I am not a runner by nature . At least, no more than any other human is a runner: we are, after all, evolved to run long distances. Still, growing up as the “fat girl”, my mentality has always been that sports and running are “not for me”, that physical activity was outside of my capabilities.
I’m not sure what prompted me to even start trying to run a few years ago. I’ve always been a fair cyclist, which has been my preferred mode of movement. I suppose I thought running would help me lose weight. I don’t believe it actually does, since as with most forms of cardio, it just makes one hungrier and causes increased caloric intake. Instead, I discovered that running actually makes me happy, and that’s why I’ve kept it up.
There’s been a few factors driving this:
- Pride in accomplishment: I like seeing my time per mile go down over the course of a season. I start running around a 12 minute mile, which is slow – but usually get it down to 11 within a month or two. (The screenshot to the left was walking the last mile, hence the higher overall minutes per mile time)
- Being outside: I love being outside in the park. I love Prospect Park. it’s one of the best things about living in this part of Brooklyn. Being able to go through the trees, past the lake, and eventually up past the Long Meadow, through the familiar forest and fields of Brooklyn’s backyard, makes me extremely happy.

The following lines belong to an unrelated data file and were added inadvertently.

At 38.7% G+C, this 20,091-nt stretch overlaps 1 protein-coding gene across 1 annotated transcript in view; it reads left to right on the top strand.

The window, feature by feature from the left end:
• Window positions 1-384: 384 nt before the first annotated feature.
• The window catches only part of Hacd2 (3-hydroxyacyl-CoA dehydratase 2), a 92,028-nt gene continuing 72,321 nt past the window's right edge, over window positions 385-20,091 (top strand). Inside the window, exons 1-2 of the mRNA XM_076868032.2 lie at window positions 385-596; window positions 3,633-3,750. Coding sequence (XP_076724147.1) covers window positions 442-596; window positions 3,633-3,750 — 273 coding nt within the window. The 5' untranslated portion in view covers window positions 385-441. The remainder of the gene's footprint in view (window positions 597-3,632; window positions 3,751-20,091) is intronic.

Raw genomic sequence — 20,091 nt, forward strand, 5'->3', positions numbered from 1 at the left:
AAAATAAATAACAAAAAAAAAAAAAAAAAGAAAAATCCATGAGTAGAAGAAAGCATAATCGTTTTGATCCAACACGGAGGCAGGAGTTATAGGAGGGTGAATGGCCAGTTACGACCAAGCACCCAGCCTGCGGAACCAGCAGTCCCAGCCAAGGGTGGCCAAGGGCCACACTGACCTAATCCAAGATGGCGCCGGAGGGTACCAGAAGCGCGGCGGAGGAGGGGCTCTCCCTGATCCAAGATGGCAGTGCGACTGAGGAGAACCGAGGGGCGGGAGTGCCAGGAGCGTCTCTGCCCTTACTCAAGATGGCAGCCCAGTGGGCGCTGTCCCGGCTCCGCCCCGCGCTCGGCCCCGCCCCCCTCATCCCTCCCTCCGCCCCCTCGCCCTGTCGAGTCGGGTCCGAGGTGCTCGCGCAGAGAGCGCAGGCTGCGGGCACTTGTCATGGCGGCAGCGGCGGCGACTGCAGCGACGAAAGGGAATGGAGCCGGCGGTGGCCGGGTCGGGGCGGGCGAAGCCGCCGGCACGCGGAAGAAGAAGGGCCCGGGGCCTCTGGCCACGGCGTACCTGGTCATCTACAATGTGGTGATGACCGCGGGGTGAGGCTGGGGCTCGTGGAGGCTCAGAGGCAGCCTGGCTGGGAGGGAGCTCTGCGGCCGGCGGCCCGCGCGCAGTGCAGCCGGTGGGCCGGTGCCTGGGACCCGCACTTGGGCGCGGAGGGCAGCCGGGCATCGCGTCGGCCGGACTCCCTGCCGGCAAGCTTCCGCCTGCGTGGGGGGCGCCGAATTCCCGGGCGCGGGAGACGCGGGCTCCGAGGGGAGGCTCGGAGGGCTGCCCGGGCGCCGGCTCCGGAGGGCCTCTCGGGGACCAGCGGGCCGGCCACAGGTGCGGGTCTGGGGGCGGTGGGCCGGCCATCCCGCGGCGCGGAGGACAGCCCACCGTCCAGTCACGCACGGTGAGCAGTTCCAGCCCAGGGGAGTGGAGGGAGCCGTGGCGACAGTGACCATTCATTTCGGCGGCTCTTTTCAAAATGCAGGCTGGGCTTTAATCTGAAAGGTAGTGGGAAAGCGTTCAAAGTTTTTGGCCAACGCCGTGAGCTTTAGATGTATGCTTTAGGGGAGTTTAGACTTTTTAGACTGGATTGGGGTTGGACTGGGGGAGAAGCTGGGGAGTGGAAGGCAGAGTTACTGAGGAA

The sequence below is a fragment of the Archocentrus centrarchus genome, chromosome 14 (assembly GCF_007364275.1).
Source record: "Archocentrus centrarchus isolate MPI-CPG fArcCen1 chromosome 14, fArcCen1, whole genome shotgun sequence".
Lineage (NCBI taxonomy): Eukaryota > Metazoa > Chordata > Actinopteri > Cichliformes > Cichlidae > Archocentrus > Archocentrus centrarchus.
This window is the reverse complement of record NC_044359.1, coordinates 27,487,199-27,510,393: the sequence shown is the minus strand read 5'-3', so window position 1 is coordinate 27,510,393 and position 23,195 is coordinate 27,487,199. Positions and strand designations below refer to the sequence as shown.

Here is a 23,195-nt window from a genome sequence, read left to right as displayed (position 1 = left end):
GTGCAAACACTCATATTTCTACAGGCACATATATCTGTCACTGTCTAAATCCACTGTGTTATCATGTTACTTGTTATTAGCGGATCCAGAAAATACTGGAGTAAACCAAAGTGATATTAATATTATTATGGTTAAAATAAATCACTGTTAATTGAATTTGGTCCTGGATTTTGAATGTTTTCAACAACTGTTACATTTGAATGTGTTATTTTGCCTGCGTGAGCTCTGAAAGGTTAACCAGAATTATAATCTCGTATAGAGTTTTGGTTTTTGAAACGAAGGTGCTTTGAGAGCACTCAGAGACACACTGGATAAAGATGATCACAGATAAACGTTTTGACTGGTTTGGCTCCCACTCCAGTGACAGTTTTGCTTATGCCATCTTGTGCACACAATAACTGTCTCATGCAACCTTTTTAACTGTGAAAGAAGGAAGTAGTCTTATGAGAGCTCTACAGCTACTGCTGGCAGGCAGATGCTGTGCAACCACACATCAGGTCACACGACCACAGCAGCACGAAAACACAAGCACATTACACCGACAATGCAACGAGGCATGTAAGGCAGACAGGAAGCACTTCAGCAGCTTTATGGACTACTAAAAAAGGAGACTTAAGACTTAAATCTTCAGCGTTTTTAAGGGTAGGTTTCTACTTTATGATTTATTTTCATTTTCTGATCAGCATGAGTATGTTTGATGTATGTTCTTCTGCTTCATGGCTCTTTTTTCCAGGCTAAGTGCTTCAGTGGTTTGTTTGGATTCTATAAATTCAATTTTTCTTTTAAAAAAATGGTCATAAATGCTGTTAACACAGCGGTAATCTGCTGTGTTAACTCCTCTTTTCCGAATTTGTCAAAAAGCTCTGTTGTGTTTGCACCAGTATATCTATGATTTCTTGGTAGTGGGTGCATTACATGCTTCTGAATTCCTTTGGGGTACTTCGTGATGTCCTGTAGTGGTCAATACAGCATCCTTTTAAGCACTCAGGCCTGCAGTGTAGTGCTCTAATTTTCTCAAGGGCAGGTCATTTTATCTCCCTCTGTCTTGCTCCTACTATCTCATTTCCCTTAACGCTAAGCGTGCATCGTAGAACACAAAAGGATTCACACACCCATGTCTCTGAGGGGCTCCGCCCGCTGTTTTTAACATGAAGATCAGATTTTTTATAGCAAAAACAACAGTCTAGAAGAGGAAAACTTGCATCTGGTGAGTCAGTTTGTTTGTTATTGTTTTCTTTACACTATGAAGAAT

- Gamification. I use Zombies, Run!, an app that mashes up running with storytelling and gaming. Each day, I set off on a “mission” as Runner 5, a runner for Abel Township, a collective of survivors in a zombie apocalypse. I hear the story come through as commentary from other runners and from the dispatcher, both as the town moves forward in the war against the zombies, and as background on how the apocalypse came about. The narrative aspect is enough to motivate me to hear what happens next, and the game itself also offers a series of rewards through items collected on the path that can be used to build up the town, Sim City style, in the app. The app also tracks my distance and, if set to “Chase Mode”, sends the occasionally shambling pack after me, requiring a running sprint to evade them.
So now, I run, 2 – 3x a week. And then last year, it was suggested to me that I actually train running, as part of a possible triathlon effort. And I thought, why not? I like all the modes of movement involved, I just need to get faster at running and swimming. Now, I run for joy in the short term, and for the end goal of eventually running a triathlon in the long term. I may not get there – prioritizing training is hard when so much else is involved in my life – but at least I know I’m working on it. And in the interim, I’ll just keep outrunning the zombies and fortifying Abel.